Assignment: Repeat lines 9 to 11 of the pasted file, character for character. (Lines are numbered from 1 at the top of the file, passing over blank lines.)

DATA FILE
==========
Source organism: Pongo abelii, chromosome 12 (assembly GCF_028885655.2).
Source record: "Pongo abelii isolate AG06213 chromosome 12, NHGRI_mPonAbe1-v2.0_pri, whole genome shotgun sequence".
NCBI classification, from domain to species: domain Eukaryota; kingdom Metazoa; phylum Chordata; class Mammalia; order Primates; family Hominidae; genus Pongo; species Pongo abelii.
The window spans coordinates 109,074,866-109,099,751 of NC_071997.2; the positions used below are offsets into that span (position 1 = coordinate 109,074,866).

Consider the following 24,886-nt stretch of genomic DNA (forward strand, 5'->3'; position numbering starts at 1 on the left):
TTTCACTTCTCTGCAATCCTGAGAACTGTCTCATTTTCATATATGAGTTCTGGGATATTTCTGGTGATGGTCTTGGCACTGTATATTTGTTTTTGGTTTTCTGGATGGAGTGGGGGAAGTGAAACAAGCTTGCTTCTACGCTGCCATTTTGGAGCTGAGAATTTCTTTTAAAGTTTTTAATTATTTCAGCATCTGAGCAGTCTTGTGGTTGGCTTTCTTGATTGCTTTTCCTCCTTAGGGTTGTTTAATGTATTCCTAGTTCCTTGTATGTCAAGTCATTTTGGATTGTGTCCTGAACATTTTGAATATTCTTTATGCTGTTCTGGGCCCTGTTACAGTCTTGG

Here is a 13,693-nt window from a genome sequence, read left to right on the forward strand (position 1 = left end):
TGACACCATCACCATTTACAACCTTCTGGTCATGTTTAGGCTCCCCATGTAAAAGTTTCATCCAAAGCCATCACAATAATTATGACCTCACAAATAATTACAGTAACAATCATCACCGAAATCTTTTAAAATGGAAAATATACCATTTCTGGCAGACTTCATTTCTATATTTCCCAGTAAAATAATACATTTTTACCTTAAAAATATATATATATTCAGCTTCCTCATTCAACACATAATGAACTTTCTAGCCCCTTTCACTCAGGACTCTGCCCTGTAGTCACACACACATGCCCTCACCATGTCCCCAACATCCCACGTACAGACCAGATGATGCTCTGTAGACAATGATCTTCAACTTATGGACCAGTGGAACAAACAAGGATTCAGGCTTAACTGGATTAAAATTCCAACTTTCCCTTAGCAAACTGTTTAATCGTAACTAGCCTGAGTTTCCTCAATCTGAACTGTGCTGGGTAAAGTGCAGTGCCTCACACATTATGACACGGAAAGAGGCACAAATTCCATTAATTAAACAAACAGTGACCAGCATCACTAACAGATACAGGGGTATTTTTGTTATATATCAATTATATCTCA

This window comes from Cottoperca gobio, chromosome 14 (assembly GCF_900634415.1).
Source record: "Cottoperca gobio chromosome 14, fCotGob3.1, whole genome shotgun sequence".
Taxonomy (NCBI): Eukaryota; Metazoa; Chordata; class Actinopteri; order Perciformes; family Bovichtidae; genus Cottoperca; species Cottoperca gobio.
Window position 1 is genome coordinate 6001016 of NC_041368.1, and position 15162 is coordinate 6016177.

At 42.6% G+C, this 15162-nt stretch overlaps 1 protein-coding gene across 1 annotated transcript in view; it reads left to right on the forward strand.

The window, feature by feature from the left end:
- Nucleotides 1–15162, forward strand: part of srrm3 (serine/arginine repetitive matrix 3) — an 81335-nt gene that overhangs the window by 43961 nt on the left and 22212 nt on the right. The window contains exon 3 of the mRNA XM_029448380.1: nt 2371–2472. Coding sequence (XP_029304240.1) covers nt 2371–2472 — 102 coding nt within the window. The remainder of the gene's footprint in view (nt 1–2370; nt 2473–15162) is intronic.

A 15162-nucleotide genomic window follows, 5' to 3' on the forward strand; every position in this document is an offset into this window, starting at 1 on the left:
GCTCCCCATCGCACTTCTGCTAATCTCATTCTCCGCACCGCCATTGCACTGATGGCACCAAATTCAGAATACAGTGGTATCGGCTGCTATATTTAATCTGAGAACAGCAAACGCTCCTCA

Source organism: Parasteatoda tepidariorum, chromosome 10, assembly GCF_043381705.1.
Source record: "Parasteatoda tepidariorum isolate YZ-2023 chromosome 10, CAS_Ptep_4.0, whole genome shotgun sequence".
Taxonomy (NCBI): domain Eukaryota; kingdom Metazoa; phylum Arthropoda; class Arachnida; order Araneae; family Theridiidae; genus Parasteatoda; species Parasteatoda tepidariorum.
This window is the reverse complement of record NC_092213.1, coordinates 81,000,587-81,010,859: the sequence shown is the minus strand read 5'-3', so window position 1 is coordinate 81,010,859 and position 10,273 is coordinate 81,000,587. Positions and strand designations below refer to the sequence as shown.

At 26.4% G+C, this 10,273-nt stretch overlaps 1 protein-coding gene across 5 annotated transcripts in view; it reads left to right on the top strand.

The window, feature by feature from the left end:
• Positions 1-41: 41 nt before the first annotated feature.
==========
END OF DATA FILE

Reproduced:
This window comes from Cottoperca gobio, chromosome 14 (assembly GCF_900634415.1).
Source record: "Cottoperca gobio chromosome 14, fCotGob3.1, whole genome shotgun sequence".
Taxonomy (NCBI): Eukaryota; Metazoa; Chordata; class Actinopteri; order Perciformes; family Bovichtidae; genus Cottoperca; species Cottoperca gobio.